Fortunately, he lived to tell the story of his own death.
Using Fear And Regret
On some level, I think I would have died for Ironman in the beginning. I pushed my body to limits it had never been seen. I “felt” like I was dying a few times, but it was sort of that “manageable death.”
During that Rogan podcast they also mentioned an article Joe had written for Maxim explaining why working out is like building a sand castle. Essentially, you take time, spend effort, focus and love creating this thing that you know will eventually be gone. And that is the key point. You understand, always, that you will die.
That’s a bit morose, but it’s really a good motivator if you accept it. Death is coming, and nothing is more painful than regret.
Life Without A Phone
So, as someone without kids, am I willing to die for lack of regret?
I can sit here today and say, yes. But the reality is, I am still human and . . . I am afraid.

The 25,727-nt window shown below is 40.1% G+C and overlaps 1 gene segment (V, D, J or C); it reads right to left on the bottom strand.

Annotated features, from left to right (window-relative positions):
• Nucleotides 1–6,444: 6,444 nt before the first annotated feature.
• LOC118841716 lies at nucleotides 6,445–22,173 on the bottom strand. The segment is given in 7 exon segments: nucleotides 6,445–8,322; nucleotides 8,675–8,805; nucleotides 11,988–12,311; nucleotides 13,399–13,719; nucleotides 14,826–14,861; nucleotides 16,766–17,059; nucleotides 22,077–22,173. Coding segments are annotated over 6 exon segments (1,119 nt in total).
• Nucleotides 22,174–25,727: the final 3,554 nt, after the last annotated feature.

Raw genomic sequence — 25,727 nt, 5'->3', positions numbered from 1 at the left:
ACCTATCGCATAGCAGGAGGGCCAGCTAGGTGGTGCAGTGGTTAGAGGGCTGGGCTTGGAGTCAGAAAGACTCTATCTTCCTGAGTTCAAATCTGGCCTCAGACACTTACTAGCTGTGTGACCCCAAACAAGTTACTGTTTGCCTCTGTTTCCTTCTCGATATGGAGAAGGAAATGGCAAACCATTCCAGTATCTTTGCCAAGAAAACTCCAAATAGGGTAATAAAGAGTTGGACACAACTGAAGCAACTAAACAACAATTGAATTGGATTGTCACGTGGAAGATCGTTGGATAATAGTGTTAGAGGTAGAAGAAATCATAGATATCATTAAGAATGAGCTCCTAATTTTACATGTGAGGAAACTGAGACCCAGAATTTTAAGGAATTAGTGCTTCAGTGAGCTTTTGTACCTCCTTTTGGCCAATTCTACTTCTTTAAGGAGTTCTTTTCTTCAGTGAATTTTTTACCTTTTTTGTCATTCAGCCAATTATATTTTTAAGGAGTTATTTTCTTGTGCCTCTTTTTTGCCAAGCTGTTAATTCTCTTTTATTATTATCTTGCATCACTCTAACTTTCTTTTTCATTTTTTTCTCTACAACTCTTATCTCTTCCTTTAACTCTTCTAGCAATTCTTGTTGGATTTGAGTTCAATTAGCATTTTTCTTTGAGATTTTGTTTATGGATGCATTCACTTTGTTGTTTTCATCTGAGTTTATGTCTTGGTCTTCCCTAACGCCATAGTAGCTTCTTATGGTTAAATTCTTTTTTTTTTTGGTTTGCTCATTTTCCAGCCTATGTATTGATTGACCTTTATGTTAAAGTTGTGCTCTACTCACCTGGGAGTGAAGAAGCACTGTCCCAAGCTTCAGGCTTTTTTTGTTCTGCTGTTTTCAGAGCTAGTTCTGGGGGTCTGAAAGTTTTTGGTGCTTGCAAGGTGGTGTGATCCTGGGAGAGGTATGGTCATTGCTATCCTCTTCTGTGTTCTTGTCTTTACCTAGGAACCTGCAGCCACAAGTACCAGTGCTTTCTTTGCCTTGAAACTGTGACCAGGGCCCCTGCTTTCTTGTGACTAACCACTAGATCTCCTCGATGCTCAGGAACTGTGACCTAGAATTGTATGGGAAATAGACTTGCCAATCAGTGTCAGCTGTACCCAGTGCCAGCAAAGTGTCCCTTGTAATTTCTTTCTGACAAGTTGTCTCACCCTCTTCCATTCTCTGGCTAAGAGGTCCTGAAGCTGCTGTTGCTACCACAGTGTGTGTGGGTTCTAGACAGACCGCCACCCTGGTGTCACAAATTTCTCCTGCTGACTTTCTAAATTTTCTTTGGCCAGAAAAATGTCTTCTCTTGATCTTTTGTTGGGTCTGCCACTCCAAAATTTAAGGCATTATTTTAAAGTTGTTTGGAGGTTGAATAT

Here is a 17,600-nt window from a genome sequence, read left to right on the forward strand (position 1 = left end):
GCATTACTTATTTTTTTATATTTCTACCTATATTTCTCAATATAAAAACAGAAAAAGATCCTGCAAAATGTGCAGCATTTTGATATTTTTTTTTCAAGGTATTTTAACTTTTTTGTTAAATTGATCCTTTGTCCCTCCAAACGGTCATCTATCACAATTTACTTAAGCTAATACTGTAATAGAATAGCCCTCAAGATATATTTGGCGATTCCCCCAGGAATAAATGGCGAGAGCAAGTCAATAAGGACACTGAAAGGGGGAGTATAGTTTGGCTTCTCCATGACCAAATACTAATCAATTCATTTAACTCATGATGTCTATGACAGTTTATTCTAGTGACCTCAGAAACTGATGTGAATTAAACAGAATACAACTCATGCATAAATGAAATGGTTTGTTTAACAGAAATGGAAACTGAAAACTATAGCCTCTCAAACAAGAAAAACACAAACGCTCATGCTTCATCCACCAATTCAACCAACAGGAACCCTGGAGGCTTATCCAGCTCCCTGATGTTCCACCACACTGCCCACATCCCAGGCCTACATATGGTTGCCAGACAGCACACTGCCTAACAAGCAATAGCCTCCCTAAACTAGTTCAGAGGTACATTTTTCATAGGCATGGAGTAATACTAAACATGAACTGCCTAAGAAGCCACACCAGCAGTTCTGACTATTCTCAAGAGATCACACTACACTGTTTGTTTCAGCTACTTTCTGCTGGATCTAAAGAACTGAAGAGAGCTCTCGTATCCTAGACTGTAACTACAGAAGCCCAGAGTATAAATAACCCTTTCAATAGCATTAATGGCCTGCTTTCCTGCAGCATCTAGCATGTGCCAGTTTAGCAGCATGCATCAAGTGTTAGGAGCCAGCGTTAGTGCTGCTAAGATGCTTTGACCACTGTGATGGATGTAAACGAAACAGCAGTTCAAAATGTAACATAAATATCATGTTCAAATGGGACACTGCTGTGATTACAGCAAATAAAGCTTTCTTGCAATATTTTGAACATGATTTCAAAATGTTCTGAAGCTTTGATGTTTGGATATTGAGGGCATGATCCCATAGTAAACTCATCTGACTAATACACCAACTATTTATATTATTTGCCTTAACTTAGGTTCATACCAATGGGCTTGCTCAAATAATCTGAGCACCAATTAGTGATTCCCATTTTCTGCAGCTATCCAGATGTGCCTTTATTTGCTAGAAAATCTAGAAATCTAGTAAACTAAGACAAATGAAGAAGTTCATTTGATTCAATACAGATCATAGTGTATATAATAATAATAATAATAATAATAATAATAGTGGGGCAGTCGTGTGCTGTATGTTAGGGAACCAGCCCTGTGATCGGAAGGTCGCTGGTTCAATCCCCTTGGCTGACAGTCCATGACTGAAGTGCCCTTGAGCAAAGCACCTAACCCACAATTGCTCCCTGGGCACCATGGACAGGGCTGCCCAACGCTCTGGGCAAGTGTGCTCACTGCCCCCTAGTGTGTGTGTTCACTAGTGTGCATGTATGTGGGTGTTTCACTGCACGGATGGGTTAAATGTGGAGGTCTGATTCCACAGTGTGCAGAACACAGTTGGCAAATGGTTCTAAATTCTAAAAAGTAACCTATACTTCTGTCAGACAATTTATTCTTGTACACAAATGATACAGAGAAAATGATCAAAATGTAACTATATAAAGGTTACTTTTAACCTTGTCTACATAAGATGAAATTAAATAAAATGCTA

Sometimes I’m afraid of the simplest things like walking my dog late at night. Why? Because somehow, the idea has gotten into my head that all kinds of bad things can happen out there. People will jump you, cars will run you off the road, starving stray dogs will attack. Where does this shit come from?
Two days ago I ordered a Lyft home from the auto mechanic. I had reservations about getting in the car when it showed up because behind tinted windows was a guy, and the driver photo on my app was of woman. But it was daytime and I only lived 2 miles away, what could go wrong? His car smelled like weed and we almost got side-swiped, but other than that . . .
He dropped me off and everything was fine, until I couldn’t find my phone.